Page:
Canada’s oldest grocery store loyalty program has ended and it has a Comox Valley man questioning the value of his points that he’s transferred to a different program.
James Hunchuk has been collecting points at Quality Foods for close to a decade and he recently learned he’d have to convert his more than 700,000 points to Save-On-More Rewards. The switchover left him with a measly 37,000 points. He says something doesn’t add up.
“I’m sure they have a different point system but we’d like to know how we’re getting value when we’re losing so much,” said Hunchuk.
The Q-card was the first grocery store loyalty program in Canada. The Vancouver Island company with 13 stores was purchased by the Pattison Group, which owns Save-On-Foods, in 2017.
Quality Foods says it decided to change loyalty programs to More Rewards save on administration costs and give customers more reward options.
“We didn’t have the ability to tap into some of the third party gift card programs, hotels, travel. This way not only can the customers earn in more places but redeem for far greater than just food,” said Justin Schley, Quality Foods’ vice president.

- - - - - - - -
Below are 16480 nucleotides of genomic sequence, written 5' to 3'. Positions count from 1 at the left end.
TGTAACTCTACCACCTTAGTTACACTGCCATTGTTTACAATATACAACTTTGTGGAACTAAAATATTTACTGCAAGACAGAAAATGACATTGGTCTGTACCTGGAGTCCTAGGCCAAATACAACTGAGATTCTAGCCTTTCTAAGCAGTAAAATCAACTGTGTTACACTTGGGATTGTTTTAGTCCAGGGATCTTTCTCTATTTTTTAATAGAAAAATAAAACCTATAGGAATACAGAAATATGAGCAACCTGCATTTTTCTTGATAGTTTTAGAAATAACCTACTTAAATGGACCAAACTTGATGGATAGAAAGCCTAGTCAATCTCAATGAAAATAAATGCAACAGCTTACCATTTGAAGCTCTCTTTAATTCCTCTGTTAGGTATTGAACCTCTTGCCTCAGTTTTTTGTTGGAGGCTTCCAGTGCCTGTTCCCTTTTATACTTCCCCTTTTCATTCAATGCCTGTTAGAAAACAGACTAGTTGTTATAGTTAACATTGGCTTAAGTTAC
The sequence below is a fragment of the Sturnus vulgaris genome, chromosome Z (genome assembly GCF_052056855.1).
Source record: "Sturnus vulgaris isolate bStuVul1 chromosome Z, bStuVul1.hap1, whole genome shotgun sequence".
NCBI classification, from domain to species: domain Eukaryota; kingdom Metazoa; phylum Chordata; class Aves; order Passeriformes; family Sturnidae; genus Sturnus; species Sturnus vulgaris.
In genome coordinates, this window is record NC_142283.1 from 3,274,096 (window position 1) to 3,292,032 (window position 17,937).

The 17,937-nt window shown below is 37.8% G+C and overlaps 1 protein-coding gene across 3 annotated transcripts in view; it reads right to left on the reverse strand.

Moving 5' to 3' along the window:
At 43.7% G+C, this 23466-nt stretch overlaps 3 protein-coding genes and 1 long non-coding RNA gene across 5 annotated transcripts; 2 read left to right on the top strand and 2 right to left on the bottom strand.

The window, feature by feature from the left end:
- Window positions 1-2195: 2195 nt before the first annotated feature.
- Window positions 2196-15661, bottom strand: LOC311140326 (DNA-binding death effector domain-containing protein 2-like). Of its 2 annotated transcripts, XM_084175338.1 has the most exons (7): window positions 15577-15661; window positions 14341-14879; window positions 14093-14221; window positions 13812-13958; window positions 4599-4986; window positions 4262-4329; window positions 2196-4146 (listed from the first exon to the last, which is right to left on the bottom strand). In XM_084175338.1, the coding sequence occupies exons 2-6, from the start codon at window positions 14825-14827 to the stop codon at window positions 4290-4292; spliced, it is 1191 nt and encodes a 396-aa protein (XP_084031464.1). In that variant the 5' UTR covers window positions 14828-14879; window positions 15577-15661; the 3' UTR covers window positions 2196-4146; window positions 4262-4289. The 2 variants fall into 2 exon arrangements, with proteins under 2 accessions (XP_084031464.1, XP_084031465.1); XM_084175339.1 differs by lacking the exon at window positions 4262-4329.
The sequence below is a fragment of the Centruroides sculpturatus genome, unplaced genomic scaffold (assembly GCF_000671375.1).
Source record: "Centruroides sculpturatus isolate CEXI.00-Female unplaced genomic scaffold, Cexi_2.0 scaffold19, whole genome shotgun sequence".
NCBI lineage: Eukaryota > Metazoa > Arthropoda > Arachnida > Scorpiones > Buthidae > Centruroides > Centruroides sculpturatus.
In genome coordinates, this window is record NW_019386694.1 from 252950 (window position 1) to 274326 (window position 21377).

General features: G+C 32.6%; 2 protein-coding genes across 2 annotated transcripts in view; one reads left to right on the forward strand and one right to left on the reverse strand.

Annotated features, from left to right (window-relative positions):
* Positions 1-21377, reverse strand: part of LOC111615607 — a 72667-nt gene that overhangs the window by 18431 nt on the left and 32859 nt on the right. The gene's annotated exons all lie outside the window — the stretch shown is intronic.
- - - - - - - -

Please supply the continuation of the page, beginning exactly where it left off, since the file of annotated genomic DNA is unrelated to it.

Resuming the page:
But comparing the loyalty programs isn’t like comparing apples to apples. Quality Foods says the buying power of More Rewards points is greater so they determined a 22 to one conversion rate would be fair but the company says it decided to use a conversion rate of 20 QF points to one More Reward when making the switch.
“The biggest goal we had was to make sure that the consumer got the same or more and that the value was there because points are important to people, they’re important to our shoppers and we want to make sure you get every bang for your buck,” said Schley.
But it’s hard to pinpoint the true dollar value of most points and rewards programs and that’s why one finance professor says shoppers should be wary of them in general especially as grocery prices soar.
“My biggest concern is that people get confused about the real value of what they’re getting. They buy something that they didn’t specifically want or need because it has a points advantage and as a result, we’re not getting good value for money,” said Dr. Charles Schell, a finance professor at Vancouver Island University.
Hunchuk says he’s still left feeling cheated and confused.
“I don’t really trust anyone right now. It’s a difficult time, especially with record profits,” said Hunchuk.
Adding the change in the QF points has changed his loyalty and he may now shop elsewhere.
Quality Foods says it’s still a family business that’s run independently of the Pattison Group and it will continue to do right by its customers.